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Jake Middleton-Metcalfe

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About Jake Middleton-Metcalfe

  • Rank
    Chatty concertinist
  • Birthday 07/14/1990

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  • Gender
  • Interests
    Morris dancing, playing music and concertina construction
  • Location
    Wolverton, Milton Keynes

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  1. yes, I found the sage link someone posted earlier somewhat easier to understand. https://www.sage.com/en-gb/blog/eori-number-trade-brexit/#gate-b1a63862-3fa0-4a5e-bb67-c76b88bbc6b8
  2. Well I can't think of a better candidate for "made in Britain" than Dipper or Wheatstone, I would love to watch it! Only go for it if you are comfortable with the whole thing of course, sounds like a pretty hard decision.
  3. Awarded "for services to folk music"! Brilliant. Certainly he has always been an inspiration to me.
  4. beautiful playing. How nice to hear such a well studied arrangement
  5. special 2 degree taper reeds by Colin Dipper, that sounds interesting. Those Dippers are ever so good with their innovations.
  6. I think I might have misunderstood what you were originally saying about the experimental reeds, sorry. Ah Geoff is great, I sometimes have a new idea or want to try something different but encounter a problem or obstacle and he would say something like "well actually we tried that in the 60s and xyz was the best way.."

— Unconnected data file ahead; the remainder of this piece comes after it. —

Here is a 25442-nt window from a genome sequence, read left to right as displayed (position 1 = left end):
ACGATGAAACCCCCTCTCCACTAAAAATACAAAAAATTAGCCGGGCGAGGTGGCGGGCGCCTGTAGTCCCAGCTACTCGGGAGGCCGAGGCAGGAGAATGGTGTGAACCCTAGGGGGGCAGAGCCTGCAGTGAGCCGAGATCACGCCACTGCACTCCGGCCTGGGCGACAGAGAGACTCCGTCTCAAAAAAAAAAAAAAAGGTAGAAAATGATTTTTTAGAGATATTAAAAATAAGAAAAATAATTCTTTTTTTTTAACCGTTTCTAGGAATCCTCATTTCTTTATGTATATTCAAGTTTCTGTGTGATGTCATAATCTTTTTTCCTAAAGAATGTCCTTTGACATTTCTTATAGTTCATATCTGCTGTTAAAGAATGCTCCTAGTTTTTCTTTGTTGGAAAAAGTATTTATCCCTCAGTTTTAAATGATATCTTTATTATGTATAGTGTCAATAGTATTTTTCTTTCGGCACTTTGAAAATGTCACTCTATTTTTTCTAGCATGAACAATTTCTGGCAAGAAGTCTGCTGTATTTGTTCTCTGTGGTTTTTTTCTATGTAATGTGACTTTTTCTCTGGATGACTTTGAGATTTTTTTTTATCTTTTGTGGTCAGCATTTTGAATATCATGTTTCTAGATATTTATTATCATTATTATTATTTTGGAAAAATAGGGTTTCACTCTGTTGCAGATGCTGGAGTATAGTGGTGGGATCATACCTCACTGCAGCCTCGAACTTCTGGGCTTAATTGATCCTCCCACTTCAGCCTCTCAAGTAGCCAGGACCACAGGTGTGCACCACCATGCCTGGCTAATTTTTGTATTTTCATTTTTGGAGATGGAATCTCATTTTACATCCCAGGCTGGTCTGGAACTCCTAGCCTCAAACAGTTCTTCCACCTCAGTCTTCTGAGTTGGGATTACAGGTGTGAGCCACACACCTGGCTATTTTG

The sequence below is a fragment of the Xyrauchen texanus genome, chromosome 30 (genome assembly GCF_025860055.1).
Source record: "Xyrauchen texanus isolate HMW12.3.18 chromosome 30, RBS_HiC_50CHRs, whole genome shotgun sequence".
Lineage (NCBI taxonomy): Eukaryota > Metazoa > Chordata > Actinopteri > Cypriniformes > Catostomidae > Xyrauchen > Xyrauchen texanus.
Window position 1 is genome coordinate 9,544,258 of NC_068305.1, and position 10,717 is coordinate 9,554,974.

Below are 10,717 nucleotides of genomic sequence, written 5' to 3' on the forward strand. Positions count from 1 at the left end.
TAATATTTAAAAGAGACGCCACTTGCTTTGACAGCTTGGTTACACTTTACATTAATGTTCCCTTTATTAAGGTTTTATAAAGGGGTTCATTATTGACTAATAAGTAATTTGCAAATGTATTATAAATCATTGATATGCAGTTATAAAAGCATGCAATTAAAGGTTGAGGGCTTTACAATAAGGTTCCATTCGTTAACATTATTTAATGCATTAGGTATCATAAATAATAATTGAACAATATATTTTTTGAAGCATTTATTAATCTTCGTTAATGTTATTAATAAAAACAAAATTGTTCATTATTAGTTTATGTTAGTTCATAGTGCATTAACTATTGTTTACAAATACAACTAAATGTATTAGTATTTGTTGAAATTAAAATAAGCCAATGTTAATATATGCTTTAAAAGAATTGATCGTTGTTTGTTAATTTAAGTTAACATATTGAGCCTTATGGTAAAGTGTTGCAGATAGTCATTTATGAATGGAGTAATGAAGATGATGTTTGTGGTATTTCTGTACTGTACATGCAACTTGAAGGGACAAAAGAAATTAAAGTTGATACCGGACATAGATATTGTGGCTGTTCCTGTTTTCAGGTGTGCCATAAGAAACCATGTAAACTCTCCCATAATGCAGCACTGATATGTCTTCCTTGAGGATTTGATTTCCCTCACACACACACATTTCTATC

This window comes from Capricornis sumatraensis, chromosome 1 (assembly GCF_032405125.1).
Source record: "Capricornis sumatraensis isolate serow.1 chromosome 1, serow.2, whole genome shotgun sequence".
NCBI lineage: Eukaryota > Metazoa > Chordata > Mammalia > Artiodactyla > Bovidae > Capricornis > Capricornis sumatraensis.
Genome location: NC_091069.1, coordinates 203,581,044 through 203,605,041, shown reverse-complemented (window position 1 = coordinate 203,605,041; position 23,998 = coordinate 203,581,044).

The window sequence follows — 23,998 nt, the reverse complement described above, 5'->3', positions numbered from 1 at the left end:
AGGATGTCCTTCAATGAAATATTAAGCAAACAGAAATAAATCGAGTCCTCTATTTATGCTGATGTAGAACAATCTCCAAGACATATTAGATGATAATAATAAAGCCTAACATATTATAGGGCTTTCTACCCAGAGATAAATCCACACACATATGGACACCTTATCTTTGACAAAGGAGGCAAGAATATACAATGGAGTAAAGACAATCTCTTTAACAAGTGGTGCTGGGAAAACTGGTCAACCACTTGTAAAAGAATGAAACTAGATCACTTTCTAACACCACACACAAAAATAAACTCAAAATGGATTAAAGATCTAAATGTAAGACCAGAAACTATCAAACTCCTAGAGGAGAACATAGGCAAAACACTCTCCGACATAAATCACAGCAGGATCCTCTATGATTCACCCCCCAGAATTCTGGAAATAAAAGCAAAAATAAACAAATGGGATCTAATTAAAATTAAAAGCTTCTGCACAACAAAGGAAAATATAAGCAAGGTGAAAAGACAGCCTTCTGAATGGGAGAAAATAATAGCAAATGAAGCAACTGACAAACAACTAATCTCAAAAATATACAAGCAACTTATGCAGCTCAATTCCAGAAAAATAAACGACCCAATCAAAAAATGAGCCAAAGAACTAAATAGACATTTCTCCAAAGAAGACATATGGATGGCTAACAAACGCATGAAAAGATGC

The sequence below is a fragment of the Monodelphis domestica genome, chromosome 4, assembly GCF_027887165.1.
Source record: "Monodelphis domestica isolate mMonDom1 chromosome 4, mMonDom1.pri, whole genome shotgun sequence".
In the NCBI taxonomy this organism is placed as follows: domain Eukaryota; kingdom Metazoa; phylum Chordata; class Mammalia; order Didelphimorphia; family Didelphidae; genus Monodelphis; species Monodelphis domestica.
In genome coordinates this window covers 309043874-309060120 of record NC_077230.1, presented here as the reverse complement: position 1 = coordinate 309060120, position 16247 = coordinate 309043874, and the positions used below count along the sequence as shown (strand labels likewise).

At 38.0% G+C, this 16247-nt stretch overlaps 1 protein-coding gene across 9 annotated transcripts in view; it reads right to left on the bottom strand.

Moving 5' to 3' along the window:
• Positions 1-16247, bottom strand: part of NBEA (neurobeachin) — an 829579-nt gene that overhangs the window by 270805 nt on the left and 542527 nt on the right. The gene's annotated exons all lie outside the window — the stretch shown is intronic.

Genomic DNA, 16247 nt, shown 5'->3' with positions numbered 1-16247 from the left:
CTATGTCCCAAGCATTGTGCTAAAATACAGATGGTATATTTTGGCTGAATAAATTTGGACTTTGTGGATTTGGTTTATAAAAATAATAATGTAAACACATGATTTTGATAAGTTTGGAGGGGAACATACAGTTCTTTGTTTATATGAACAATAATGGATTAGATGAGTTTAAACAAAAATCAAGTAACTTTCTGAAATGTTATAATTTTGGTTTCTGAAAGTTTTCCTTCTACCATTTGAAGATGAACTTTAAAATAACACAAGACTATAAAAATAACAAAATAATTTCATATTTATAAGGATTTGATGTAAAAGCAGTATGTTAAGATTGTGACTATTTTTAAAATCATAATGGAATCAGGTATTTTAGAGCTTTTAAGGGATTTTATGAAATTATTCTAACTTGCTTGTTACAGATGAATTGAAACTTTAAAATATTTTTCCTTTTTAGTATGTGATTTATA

7. Its a practice I picked up from an older concertina maker over here, Geoff Crabb. I believe the thinking is that when the edges are rounded underneath you are creating clearance which will not help the response of the reed, but all I was told is "square edges on underside of reed tongue is good for response". It stands to reason that rounded edges on the underside of the reed tongue would just make a wider gap for air to get through before the reed starts and make the response slower. I do de-burr the underside edges and top edges very lightly with probably 800 grit paper after they are filed
  8. hmm, if you have not seen this already you might be interested in the ergonomic developments of Henrik Muller. You can learn about it here: http://www.concertinamatters.se/page38/page38.html Maker Alex Holden has done some work based on this new ergonomic idea, producing some instruments (or converting older ones? I can't remember). Having heard Henrik play, I was quite impressed by the different articulation and expression he was able to achieve.
  9. I would advise against tumbling, you want very precise non rounded edges on reed tongues, especially on the underneath. I would not recommend stainless either, its best to just use blue tempered spring steel, it works really well
  10. ah great. I knew he had the tools, I didn't realise he had a lot of them stored as well. He used to make a cheaper version of his instruments which used those parts.
  11. coh they really go for it! Guinea pigs are a bit more compliant.
  12. you could always get in touch with steve dickinson at c.wheatstone and co. He has the tools to make those parts left over from when wheatstone bought lachenal.
  13. plenty of playing music with my wife and I discovered a great way to practice is take my son for a ride in the pram until he falls asleep then stop in the park, get out the concertina and play solidly for about an hour. That led to an interesting interaction with a retired royal artillery man - needless to say I played him the "train of artillery" tune which pleased him greatly. Do very much miss the sessions though. Very much, there was a very good one nearby.
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